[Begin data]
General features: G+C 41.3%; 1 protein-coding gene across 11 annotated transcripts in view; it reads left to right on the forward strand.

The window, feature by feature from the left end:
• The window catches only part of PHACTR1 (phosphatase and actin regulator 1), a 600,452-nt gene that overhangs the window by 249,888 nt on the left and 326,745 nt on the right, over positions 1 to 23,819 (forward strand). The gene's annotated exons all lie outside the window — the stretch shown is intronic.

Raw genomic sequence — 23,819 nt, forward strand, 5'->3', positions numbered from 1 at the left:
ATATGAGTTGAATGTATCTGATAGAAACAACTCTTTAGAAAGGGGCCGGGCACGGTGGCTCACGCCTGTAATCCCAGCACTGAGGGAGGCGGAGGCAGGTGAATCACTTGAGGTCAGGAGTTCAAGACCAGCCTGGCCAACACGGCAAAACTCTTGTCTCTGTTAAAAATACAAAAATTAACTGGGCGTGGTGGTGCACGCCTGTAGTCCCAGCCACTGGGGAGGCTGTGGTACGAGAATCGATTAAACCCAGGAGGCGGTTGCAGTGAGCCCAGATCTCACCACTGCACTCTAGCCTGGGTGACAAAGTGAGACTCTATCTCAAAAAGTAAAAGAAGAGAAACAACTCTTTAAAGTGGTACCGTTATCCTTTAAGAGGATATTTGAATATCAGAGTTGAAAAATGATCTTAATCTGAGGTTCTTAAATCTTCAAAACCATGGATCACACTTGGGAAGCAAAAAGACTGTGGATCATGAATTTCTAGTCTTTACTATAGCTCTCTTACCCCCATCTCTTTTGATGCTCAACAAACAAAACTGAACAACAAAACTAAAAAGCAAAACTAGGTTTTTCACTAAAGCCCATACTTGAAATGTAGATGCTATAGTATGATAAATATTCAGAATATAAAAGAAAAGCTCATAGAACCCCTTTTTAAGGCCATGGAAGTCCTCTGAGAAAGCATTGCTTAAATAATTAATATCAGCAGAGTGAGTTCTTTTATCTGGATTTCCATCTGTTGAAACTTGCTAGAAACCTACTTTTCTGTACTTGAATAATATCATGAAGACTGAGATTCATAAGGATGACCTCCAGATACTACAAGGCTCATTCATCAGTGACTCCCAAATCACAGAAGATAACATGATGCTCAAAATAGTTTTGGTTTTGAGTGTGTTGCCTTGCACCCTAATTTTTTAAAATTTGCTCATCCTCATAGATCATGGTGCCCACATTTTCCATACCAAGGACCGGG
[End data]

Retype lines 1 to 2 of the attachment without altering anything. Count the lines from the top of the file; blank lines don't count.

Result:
General features: G+C 41.3%; 1 protein-coding gene across 11 annotated transcripts in view; it reads left to right on the forward strand.

The window, feature by feature from the left end: